Also, AZ establishment GOP was McCain land, home of the go along to get along, where the safe course is to suck up to the media, while being a “maverick” for standing up to your own party. (note however, this doesn’t apply to Sinema, who is not the DNC’s antichrist who is going to destroy the whole world)
            There is great cost in pushing further. Less cost in vapid platitudes. Which is typical GOP playbook.
            Ergo, your post remains fucking nonsense that does not match political reality.

    3. You aren’t going to get actual names because a SIGNATURE MATCH WAS FORBIDDEN!!!!

      Take you pedantic, yeah butttss and go to hell.

    4. Jesse H, “Frequently when younger people are moving out of the house for the first time they are cautious about transferring sensitive material to their new address. . . . I am not going to declare an invalid election because Jimmy moved 2 miles away to an apartment but still gets his mail at home.”

      maybe you should READ THE ACTUAL REPORT because they accounted for that. They specifically state that there were 23,344 votes where the resident had moved out of that address AND NO ONE WITH THE SAME LAST NAME STILL RESIDED THERE!

      So your little FANTASY explanation of jimmy moving out but getting his mail at his parents house DOES NOT APPLY to ANY of these votes. Try again shill.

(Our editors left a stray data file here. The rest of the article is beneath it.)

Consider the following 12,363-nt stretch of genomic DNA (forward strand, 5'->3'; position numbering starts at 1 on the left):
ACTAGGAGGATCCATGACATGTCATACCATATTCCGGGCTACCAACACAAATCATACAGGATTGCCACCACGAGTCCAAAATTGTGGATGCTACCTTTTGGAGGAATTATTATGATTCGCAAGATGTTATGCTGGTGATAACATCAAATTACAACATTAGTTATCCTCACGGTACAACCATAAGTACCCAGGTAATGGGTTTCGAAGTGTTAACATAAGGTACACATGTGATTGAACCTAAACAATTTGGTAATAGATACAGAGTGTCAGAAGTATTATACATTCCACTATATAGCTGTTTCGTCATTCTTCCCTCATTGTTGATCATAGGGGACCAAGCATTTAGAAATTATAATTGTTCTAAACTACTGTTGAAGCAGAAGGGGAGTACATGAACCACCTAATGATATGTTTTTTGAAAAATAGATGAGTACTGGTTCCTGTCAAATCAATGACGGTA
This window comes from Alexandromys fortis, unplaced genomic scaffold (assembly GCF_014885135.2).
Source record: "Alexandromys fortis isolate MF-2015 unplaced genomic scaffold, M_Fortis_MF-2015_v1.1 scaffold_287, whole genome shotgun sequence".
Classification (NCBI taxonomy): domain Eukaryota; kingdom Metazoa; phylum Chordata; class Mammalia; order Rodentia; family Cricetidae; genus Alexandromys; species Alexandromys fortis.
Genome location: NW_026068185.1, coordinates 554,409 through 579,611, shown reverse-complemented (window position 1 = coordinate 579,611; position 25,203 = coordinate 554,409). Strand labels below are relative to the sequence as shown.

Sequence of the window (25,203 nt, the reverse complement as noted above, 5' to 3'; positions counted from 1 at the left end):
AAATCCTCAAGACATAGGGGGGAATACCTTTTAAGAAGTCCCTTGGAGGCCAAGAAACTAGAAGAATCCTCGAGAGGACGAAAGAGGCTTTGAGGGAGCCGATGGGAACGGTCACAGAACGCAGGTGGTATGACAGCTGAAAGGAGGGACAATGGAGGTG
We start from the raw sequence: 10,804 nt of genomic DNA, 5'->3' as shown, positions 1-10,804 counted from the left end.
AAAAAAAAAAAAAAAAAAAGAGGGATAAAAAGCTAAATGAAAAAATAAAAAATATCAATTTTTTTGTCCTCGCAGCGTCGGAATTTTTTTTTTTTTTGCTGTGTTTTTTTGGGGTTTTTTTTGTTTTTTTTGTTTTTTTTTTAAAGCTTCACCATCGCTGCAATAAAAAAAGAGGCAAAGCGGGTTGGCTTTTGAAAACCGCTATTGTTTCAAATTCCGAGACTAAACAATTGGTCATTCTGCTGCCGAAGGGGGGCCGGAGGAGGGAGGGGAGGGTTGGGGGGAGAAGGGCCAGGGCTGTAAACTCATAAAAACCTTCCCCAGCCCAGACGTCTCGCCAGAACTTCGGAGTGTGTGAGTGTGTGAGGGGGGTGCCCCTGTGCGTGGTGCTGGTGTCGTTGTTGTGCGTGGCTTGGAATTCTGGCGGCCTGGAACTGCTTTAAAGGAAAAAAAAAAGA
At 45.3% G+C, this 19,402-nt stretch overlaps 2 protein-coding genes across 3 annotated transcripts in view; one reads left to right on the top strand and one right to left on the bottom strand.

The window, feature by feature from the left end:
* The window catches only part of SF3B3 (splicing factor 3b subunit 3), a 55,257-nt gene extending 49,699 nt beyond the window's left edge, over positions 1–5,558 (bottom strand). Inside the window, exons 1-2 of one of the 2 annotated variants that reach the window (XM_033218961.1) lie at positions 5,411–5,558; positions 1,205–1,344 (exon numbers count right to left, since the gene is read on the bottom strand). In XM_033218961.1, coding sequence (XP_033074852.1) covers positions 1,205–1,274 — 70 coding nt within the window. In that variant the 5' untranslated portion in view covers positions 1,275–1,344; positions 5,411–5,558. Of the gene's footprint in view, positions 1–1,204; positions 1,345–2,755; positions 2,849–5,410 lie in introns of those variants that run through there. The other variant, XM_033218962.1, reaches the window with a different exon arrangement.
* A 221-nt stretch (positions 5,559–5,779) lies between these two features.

20. Because the only newsworthy event was the fact that the recount confirmed every other recount. That part was funny. The rest didn’t matter because you hired partisan idiots to conduct the audit. If you wanted real results you would have pushed for real experts to audit the count. But real experts wouldn’t have produced the dumb bullshit you needed to keep going. This is all about you being a weakling who can’t accept reality. You need these partisan amateurs to tell you that reality isn’t real so you can pretend you are a winner. But you aren’t. You are all pathetic losers who can’t handle the real world. This audit proved nothing and pretending you’ve got an angle into winning the 2016 election is very sad. You don’t doubt the election because you are skeptics. You doubt it because you are easier to fool than the average person. Wallow in what below average suckers you are.

    1. Geez, the troll farms are turning out more and more substandard products these days. Quality control has completely gone to shit. It’s not even a little bit entertaining.

      Whacking this one like a piñata is emphatically NOT recommended; nobody wants what would fall out.
      It takes a LOT of education to make an idiot that stupid — and even then, you’d have to work at it.

      1. It’s like they’re grown in cloning vats and have their talking points downloaded into their tiny overheated heads and set loose upon the ‘Net.

        1. They’re like toadstools: grown in damp basements, kept in the dark and covered with bullshit. Then they are unleashed upon the Internet, where they contribute no meaning, only worthless noise. Even by that low standard, we’re getting a decidedly inferior breed of trolls here. They’re just…boring.

          Like I said, quality con-troll has gone straight to shit. 😛

    2. So…do you have an explanation for why none of the seemingly-shady stuff is shady? Or is repetitive ad hominem mind-reading all you have?

      (And I say this as someone who’s reasonably certain that Biden did not win the presidential election by fraud.)

      1. It’s not shady because (waves hands) democrat magic!
        Think of any possible excuse!
        The problem vanishes!